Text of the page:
Maria Bailey's car-crash interview with Sean O'Rourke was meant to repair the damage done by last week's swing claim controversy, writes Daniel McConnell
If you want to know what not to do in a radio interview, listen to Maria Bailey on Today with Sean O’Rourke yesterday.
It really was that bad. It is hard to recall a more disastrous political interview which had been geared at repairing the damage done last week.
For more than a week, Bailey, a first-time Fine Gael TD for Dún Laoghaire, has been the subject of reports around her decision to take legal action against a Dublin hotel after she suffered a fall off a swing in 2015.
She sued saying the swing should have been supervised by hotel staff.
The initial story, in the Irish Independent, appeared to many to put Bailey at odds with her party’s and government’s attempt to stamp out frivolous insurance claims and portrayed her as a kind of precious south county Dublin princess.
Subsequent reports, which detailed the ins and outs of legal documents given to the court, only served to heap the pressure on Bailey.
First, it was reported that the Dean Hotel on Harcourt St claimed she was not holding on properly at the time she fell.
With just days to go to polling, such a story was beginning to come up on the doors, much to the alarm and annoyance of many Fine Gael candidates.
Then, Senator Michael McDowell, the former tánaiste, took a swipe at her in the Upper House saying her case undermined Government efforts to tackle the claim culture in Ireland.
At the same time, it emerged that Culture Minister Josepha Madigan’s family firm was representing Bailey in the case.
On Friday, it was then reported, again on the front pages, that Bailey had rejected the hotel’s offer of €600 toward her medical costs but it was a story on Saturday that changed everything in terms of the public mood.
As counting began in the elections, the story that Bailey ran a 10km race three weeks after the fall, highlighting an inconsistency in her affidavit, was on everyone’s lips.
“What is she doing?” was the common refrain from Fine Gaelers and media alike.
Internally, at this stage, Bailey is said to have gone dark from party handlers, refusing to take phone calls or listen to any advice.
But it emerged during the day that she had instructed her solicitors to withdraw the case. It annoyed the hell out of many in Fine Gael that she waited until polls closed to make the decision.
Indeed, it has also been confirmed that party bosses and PR handlers knew nothing of her sitdown interview with a Sunday newspaper.
That interview struck a defiant and defensive tone as opposed to a more humble one which would, party bosses felt, have helped put the issue to bed.
Taoiseach Leo Varadkar and other senior party figures were said to be incensed at that interview.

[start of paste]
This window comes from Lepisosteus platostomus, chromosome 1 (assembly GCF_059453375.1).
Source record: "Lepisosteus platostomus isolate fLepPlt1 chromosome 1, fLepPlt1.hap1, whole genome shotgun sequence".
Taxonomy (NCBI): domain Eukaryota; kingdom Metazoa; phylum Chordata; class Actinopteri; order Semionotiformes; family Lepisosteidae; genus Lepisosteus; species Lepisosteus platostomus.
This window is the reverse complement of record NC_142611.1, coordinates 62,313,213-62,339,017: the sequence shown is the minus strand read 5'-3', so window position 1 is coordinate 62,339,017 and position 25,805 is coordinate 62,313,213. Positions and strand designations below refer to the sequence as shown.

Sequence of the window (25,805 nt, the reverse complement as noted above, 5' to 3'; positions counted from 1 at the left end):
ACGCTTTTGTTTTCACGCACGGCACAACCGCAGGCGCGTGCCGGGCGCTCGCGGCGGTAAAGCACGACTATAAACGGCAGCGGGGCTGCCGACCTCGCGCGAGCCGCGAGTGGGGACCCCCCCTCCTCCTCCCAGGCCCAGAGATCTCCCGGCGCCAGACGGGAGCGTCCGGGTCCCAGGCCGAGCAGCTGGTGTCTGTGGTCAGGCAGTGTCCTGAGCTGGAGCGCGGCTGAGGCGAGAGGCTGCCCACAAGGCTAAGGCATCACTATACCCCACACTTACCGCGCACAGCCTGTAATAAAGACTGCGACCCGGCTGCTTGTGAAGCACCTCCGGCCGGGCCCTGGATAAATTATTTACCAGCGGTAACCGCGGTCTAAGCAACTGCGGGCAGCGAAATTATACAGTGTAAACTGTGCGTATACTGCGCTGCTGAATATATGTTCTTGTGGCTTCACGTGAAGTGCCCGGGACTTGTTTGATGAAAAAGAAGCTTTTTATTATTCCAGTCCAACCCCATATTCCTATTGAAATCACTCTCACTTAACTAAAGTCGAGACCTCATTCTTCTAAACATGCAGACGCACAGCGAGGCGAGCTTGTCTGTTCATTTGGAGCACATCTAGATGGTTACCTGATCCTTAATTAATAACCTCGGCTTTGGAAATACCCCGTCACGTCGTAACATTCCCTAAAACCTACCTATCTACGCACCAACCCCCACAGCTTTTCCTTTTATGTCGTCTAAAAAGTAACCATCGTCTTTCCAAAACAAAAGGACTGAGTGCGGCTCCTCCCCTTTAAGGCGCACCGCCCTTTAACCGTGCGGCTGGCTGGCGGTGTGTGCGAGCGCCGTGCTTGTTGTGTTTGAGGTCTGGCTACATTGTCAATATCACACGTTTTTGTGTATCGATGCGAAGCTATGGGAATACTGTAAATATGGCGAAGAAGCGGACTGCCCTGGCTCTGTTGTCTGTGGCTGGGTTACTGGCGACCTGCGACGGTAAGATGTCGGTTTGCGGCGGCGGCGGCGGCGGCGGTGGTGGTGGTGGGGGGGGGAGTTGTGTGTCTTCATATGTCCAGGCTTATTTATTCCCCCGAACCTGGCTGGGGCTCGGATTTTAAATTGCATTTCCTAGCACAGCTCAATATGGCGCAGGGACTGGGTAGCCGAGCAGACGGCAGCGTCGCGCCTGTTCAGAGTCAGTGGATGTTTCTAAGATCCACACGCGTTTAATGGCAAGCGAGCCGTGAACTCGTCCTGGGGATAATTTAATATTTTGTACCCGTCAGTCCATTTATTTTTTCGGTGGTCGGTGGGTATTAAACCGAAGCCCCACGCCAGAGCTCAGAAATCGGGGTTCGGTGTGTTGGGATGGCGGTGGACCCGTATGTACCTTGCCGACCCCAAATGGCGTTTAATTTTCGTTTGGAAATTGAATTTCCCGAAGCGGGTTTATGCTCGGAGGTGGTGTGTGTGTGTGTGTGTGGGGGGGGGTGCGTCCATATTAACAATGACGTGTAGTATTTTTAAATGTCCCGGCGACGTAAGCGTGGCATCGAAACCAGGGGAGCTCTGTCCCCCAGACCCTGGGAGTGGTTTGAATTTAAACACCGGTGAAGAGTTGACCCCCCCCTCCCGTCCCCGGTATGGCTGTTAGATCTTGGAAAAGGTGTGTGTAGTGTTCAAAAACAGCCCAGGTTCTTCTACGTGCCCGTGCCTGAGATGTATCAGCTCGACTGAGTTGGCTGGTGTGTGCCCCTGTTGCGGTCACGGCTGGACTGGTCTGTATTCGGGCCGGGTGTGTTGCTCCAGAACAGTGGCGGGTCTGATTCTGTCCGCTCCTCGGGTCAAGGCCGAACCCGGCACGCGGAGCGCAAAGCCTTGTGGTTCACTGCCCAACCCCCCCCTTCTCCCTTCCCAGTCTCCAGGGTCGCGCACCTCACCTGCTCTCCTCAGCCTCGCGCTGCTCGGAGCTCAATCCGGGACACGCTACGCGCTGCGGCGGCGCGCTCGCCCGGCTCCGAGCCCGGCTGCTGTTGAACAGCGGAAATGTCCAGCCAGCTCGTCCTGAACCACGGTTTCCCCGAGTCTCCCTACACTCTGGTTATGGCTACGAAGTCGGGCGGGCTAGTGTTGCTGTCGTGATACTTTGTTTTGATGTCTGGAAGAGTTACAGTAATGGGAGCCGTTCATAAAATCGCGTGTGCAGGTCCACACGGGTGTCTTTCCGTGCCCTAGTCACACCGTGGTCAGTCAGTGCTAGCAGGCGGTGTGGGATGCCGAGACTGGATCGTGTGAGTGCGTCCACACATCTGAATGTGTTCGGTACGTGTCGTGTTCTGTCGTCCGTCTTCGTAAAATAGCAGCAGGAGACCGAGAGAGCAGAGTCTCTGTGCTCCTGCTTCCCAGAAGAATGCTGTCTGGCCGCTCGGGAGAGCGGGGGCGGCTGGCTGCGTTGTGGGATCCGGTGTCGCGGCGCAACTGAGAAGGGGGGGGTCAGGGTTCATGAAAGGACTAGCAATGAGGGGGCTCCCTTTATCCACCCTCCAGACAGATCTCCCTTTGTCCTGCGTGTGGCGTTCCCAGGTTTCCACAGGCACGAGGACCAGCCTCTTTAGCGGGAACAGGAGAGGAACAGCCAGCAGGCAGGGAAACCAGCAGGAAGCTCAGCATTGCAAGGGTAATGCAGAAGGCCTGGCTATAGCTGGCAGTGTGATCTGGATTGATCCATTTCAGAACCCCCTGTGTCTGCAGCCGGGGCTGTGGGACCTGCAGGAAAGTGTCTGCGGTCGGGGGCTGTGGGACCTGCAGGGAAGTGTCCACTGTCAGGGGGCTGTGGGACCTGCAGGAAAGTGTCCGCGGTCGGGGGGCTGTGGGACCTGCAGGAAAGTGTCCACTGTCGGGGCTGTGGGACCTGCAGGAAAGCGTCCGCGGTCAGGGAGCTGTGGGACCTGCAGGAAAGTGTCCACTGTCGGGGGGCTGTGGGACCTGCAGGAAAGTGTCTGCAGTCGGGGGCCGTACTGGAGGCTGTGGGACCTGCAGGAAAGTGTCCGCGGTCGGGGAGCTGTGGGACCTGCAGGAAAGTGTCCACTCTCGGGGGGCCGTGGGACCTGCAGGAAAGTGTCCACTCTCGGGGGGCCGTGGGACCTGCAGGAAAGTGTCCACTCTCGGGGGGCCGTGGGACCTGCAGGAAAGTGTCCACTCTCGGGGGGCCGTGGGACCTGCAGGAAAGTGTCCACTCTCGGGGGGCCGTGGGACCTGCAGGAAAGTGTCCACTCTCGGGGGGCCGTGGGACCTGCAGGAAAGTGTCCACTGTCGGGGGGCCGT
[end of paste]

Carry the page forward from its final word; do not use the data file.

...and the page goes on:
But if they were angry on Sunday, they were apoplectic yesterday as Bailey took to the airwaves.
Again, her interview was not sanctioned by Varadkar or Fine Gael general secretary Tom Curran.
If the newspaper interview was bad, her 20-minute pre-recorded interview with O’Rourke was nothing short of disastrous.
Refusing to acknowledge the damage caused to her party in the past week, Bailey played the injured party, hitting out at media invasion of privacy.
Pleading that she was unable to speak to a newspaper about what was then a live case, when offered chance after chance to give her side by O’Rourke, she refused to do so.
When asked about whether she was holding drinks in both hands, she said: “That would have been a matter for the judge to adjudicate on and I’m not opening a trial here.
But you’re not going there now, O’Rourke pointed out.
“And let me tell you why I’m not going there. So due to the unbelievable abuse, I wasn’t able to go home for three days last week because journalists were sitting outside my home.
“That is an invasion of my privacy and humanity has been crossed. As a State we need to decide who our judicial system is here.
"Is it the media or is it the courts? The media were judge, jury and executioner in a leaked document, a partial leaked document that was not finalised,” she pleaded unconvincingly.
“One week of my career somebody has tried to character assassinate me and my family and the invasion of privacy I have had and they’re trying to negate all the good work I have done.
"I am so passionate about my job I am not bowing down to keyboard warriors and bullies.”
Rather than sounding defiant, she sounded desperate and only served to pour more fuel on what should have been the ashes of last week’s story.
While Bailey said she wished to draw a line in the sand on the issue, the reaction of her party leader, senior ministers and TDs from across the country, shows they are certainly not yet finished with her.